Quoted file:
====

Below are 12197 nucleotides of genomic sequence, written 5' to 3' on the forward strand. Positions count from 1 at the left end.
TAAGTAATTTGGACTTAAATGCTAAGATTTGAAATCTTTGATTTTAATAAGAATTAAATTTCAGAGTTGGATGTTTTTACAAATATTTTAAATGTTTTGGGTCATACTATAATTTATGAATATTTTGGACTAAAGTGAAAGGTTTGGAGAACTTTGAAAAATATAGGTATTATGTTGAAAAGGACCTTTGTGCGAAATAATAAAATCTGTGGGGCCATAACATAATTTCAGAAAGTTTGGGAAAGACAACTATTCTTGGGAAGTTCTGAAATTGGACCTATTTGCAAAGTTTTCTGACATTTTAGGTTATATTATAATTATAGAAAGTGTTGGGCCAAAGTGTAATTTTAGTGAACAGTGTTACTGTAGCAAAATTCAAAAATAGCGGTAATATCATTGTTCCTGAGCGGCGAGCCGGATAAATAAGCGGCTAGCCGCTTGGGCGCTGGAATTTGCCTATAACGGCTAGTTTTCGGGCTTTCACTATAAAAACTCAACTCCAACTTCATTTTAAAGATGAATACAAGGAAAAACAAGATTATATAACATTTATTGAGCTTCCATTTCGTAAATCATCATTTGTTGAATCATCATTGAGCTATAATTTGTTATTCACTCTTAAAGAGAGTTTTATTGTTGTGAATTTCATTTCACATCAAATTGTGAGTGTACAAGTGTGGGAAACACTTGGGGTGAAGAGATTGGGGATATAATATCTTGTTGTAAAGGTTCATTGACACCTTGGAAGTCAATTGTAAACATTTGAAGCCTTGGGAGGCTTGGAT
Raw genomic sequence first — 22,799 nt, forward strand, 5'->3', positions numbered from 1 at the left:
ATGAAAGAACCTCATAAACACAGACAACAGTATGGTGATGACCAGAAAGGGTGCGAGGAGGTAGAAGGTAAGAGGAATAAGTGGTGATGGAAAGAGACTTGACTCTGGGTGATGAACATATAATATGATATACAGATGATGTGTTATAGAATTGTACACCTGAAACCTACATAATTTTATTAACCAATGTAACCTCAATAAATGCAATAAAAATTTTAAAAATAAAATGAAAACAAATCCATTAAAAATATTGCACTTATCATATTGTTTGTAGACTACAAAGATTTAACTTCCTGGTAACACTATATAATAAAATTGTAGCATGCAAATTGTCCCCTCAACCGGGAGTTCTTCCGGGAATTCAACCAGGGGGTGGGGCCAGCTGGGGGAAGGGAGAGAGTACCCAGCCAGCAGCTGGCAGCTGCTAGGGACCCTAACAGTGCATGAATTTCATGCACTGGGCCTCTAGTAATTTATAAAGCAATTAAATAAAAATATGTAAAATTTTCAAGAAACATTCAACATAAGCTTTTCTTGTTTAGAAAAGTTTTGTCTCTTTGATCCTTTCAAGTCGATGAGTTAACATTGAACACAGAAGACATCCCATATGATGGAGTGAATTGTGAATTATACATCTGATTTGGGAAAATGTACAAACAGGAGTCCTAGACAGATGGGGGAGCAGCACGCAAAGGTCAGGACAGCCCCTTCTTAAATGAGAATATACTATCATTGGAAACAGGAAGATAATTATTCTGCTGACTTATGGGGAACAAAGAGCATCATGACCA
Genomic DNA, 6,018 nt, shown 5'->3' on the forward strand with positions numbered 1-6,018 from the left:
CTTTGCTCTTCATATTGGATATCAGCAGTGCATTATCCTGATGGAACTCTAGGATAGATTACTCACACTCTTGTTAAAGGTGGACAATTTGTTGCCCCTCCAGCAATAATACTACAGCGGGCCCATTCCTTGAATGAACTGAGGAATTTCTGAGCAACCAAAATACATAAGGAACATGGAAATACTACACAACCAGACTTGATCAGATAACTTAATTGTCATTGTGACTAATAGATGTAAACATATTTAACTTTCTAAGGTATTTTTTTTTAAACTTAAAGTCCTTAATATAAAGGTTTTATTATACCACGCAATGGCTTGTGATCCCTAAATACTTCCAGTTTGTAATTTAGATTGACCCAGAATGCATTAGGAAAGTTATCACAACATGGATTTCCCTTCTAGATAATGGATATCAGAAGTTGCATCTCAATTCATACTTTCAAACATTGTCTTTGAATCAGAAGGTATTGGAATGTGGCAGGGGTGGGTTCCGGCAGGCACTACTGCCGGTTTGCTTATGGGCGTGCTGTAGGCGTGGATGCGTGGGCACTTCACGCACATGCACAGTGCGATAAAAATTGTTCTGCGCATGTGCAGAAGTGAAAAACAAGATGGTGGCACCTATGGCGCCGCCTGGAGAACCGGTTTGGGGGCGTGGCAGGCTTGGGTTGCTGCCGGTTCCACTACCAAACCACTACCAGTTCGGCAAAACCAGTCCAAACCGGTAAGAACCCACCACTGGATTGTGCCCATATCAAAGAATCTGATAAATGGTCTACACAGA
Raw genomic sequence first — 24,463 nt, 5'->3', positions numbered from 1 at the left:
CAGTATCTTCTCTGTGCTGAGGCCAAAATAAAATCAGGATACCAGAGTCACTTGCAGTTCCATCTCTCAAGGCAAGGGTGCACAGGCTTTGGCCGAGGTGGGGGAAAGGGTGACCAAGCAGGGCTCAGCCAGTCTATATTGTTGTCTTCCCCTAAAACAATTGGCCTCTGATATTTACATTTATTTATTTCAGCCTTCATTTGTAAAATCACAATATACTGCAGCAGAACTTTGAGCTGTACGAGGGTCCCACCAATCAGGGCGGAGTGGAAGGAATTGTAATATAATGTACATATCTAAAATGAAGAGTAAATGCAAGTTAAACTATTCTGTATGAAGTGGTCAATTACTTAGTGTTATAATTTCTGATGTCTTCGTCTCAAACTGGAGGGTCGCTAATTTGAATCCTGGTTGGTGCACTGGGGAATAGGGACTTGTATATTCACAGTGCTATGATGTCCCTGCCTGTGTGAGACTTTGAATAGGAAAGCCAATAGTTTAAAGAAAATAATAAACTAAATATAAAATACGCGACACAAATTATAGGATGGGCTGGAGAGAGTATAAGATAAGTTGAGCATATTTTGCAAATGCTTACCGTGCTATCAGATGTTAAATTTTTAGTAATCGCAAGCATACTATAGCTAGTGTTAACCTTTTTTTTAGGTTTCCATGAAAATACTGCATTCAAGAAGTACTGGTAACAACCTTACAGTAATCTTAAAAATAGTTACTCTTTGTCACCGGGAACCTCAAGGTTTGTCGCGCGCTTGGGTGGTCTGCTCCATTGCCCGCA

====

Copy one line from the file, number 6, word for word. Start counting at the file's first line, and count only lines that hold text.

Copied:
CTTTGCTCTTCATATTGGATATCAGCAGTGCATTATCCTGATGGAACTCTAGGATAGATTACTCACACTCTTGTTAAAGGTGGACAATTTGTTGCCCCTCCAGCAATAATACTACAGCGGGCCCATTCCTTGAATGAACTGAGGAATTTCTGAGCAACCAAAATACATAAGGAACATGGAAATACTACACAACCAGACTTGATCAGATAACTTAATTGTCATTGTGACTAATAGATGTAAACATATTTAACTTTCTAAGGTATTTTTTTTTAAACTTAAAGTCCTTAATATAAAGGTTTTATTATACCACGCAATGGCTTGTGATCCCTAAATACTTCCAGTTTGTAATTTAGATTGACCCAGAATGCATTAGGAAAGTTATCACAACATGGATTTCCCTTCTAGATAATGGATATCAGAAGTTGCATCTCAATTCATACTTTCAAACATTGTCTTTGAATCAGAAGGTATTGGAATGTGGCAGGGGTGGGTTCCGGCAGGCACTACTGCCGGTTTGCTTATGGGCGTGCTGTAGGCGTGGATGCGTGGGCACTTCACGCACATGCACAGTGCGATAAAAATTGTTCTGCGCATGTGCAGAAGTGAAAAACAAGATGGTGGCACCTATGGCGCCGCCTGGAGAACCGGTTTGGGGGCGTGGCAGGCTTGGGTTGCTGCCGGTTCCACTACCAAACCACTACCAGTTCGGCAAAACCAGTCCAAACCGGTAAGAACCCACCACTGGATTGTGCCCATATCAAAGAATCTGATAAATGGTCTACACAGA